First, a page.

Openness key in presidenital search process

The unveiling of a blue ribbon search committee to help the Board of Regents select a new president was overshadowed by the shot that rang out about a month earlier in University President Nils Hasselmo’s office. The presentation of the 11-person body of august men and a few women was a definite nonevent. The composition of the committee was so bland that, except for the noticeable sparsity of women and minorities, it would pale in newsworthiness to an announcement that a single day had passed in which a University football player had not been accused of some crime.The committee consists of a don’t-rock-the-boat crowd that was formerly known as the “establishment” and, for lack of a better term, can probably be termed the “establishment” today. If the shoe fits, why not kick it around a bit?The complexion of the panel, noticeably white, is hardly as significant as the process the regents intend to follow in choosing Hasselmo’s successor.
If history is any guide, the presidential search process is likely to run into several legal glitches. One gaffe surfaced a couple decades ago when C. Peter McGrath was chosen to lead the University. A virtual unknown from a small New York school, he was selected amid a flare-up of anti-Semitism. A leading candidate was axed when one of the regents raised the specter of the candidate’s Judaism as an impediment to dealing with the Legislature.
More than a decade later, after McGrath’s departure, another unlikely candidate took over the University presidency. Kenneth Keller, who was serving as acting president, disclaimed any interest in the position, until he decided that he wanted the position after all and was handed it on a silver platter.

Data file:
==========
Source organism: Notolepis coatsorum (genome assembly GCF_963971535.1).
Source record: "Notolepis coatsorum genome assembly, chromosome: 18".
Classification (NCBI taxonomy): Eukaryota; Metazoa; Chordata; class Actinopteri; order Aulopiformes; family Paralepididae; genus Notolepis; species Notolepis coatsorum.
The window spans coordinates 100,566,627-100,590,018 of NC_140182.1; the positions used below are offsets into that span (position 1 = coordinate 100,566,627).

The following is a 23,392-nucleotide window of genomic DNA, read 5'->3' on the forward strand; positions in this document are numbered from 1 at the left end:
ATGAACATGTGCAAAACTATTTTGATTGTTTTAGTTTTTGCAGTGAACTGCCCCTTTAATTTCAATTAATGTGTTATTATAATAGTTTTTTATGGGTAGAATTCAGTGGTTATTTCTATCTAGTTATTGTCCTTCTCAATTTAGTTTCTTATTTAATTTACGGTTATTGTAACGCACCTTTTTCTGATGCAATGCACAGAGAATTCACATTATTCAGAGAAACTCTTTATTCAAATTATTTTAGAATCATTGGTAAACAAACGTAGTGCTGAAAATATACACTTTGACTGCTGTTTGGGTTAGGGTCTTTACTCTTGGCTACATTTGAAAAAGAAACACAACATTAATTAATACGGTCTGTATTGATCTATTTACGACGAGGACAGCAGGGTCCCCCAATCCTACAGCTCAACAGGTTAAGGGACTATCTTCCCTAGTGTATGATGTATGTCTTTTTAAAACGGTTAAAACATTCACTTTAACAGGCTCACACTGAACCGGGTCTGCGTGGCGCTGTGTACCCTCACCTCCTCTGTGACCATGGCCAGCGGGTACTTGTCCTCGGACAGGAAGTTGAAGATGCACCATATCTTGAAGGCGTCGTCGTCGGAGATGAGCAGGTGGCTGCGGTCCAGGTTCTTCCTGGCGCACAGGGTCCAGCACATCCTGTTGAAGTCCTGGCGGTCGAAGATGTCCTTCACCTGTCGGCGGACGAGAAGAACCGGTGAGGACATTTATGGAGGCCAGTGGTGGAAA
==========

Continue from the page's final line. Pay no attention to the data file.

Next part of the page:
It turned out that he really wanted the silver platter for his kitchen decor. The Daily achieved access to confidential documents through the Government Data Practices Act. The resulting cascade of public revelations about a large expenditure of money to redecorate the president’s University-provided home at Eastcliff led to the hasty and unfortunate demise of Keller’s presidency.
Hasselmo’s selection as Keller’s successor followed a brief, sour period of the acting presidency of Richard Sauer. The process was again marked by controversy and the ubiquity of contemporary times: a lawsuit. The Daily sued the University, seeking open meetings of an advisory committee that the regents had craftily created to screen candidates.
The Daily lost the battle, but won the war. The lawsuit upheld the University’s position that the Open Meeting Law did not apply to the committee because it did not have “final decision-making authority.” But the litigation opened up the process by forcing the University to pledge more accessibility, a promise that provided the public with more insight into how the University president was selected. For the first time in modern history, there were multiple finalists and a contested selection process in which Hasselmo defeated a law school dean, Robert Stein, who now heads the American Bar Association.
The media’s insatiable appetite to know what is transpiring in the selection process, coupled with the public’s right to know, has made choosing the University president more complex. It is hoped that the “bland ribbon” committee assisting the regents will take to heart the past assurances of openness, recognizing that sunshine is the best disinfectant for the ills that have troubled the institution in previous selection processes.
Openness ought to dominate the selection process because it is bound to be a recurring issue in the next administration. The new University president will enter a troubled institution, with turmoil including: tenure issues with faculty, reform in the medical complex, and changes as the University enters the 21st century. He (or she) may feel like a successor to Captain Bligh dealing with a bevy of Fletcher Christians.
It was sure a lot easier to select a University president when the candidates wore mutton chops and knew that buildings would be christened in their name after their reign.
Marshall H. Tanick is a Minneapolis attorney who has represented the Daily.